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Data from the latest federal report on National Youth Tobacco Survey found that an estimated 1.73 million fewer youth currently report using any tobacco product in 2020 (4.47 million) compared to 2019 (6.20 million). Although this news is promising, it’s far from time to celebrate, considering 3.6 million youth nationally still report current e-cigarette use.
In Wisconsin, 32 percent of high schoolers have tried e-cigarettes, and 20 percent consider themselves current users. Health risks from e-cigarette use include:
- Some of the industry’s most popular e-cigarette pods contain as much nicotine as 20 cigarettes.
- E-liquids can contain heavy metals like nickel, tin, and lead.
- Diacetyl, a flavoring found in many e-liquids, has been linked to lung disease.
- Nicotine can harm the parts of the brain that control attention and learning.
In addition, tobacco companies continue to use flavors such as menthol to lure young customers. A campaign from the Wisconsin Department of Health Services, Tobacco is Changing, which highlights those risks while providing tips for parents on how to help keep the deadly products out of the hands of youth.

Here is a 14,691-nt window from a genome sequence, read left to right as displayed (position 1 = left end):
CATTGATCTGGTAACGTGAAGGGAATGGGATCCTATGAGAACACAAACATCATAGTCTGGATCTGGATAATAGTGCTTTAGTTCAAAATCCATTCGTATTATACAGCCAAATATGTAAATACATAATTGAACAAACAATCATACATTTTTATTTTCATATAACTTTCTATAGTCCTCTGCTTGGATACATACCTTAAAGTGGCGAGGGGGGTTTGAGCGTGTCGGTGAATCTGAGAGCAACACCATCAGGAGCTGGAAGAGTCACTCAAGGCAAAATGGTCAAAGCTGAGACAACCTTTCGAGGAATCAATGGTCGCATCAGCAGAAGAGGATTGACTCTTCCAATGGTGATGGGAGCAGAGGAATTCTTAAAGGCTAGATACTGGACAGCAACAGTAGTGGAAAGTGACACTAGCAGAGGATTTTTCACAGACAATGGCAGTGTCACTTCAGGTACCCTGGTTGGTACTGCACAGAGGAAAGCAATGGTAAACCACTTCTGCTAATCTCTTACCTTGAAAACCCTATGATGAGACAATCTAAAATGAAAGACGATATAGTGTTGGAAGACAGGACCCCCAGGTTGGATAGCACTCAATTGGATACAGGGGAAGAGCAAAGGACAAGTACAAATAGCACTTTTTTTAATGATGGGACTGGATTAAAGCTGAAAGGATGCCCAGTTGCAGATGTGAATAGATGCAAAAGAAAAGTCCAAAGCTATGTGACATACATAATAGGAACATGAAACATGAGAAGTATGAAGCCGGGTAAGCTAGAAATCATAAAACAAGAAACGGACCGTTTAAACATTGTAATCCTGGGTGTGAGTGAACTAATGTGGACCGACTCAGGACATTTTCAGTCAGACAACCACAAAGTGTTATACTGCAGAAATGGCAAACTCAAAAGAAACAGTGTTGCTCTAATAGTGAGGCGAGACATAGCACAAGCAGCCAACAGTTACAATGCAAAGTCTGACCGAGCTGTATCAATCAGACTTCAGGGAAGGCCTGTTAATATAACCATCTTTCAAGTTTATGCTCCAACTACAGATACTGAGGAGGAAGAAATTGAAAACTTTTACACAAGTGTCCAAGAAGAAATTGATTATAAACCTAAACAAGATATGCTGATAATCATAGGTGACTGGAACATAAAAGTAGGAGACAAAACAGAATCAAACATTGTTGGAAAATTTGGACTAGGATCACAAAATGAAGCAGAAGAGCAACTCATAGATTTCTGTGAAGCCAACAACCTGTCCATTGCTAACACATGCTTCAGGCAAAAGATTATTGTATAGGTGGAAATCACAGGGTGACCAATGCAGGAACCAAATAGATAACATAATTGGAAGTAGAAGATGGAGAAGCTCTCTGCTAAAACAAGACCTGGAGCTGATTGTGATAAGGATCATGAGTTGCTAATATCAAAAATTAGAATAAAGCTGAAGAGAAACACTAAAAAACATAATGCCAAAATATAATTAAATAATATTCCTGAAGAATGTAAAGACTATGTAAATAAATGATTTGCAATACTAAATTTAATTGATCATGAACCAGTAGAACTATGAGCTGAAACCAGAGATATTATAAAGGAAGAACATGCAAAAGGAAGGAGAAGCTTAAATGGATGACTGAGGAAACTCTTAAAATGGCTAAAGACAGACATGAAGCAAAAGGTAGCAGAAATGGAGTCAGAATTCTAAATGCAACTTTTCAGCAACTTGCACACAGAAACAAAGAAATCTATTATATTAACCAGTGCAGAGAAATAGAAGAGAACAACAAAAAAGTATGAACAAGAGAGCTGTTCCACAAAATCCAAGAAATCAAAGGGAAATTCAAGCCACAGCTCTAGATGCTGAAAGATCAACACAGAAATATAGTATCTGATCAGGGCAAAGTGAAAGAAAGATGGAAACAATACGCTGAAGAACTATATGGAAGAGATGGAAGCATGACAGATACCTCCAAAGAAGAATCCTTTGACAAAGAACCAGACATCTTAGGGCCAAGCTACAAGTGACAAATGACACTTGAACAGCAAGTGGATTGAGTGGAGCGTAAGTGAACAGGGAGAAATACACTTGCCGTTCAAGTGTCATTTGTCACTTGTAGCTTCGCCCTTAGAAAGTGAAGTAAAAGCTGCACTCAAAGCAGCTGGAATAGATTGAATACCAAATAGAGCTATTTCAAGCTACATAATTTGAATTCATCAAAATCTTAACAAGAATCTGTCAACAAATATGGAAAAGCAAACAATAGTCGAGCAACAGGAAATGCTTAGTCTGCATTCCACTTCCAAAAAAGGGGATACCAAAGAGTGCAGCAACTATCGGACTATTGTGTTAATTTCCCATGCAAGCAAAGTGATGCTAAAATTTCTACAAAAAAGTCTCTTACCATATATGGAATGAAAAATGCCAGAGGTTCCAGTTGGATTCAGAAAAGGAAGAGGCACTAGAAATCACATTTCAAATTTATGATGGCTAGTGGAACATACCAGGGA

But, there is another line of defense: tobacco retailers. Tobacco retailers are obligated to take all the necessary precautions to ensure that they don’t sell tobacco to anyone under the age of 21. That includes making sure the person purchasing the tobacco is the person whose ID you are checking, check the date and validity of the ID, and if possible, implement point-of-sale technology to verify the validity of identification cards.
Additional steps to help reduce youth access to tobacco include displaying signage informing customers that the legal age to purchase tobacco is 21, not selling single cigarettes, and placing tobacco behind the shelf and away from youth appeal products such as candy. Store owners can also receive a free online training for retailers on compliance checks through the witobaccocheck.org website.
Milwaukee area tobacco retailers can also support the community by partnering with Wisconsin African American Tobacco Prevention Network and joining our No Singles No Loosies campaign to end the illegal sale of single cigarettes or by participating in No Menthol Sunday, by not selling menthol tobacco that day.
Together, we can help prevent youth from accessing tobacco and developing a potentially deadly tobacco addiction.
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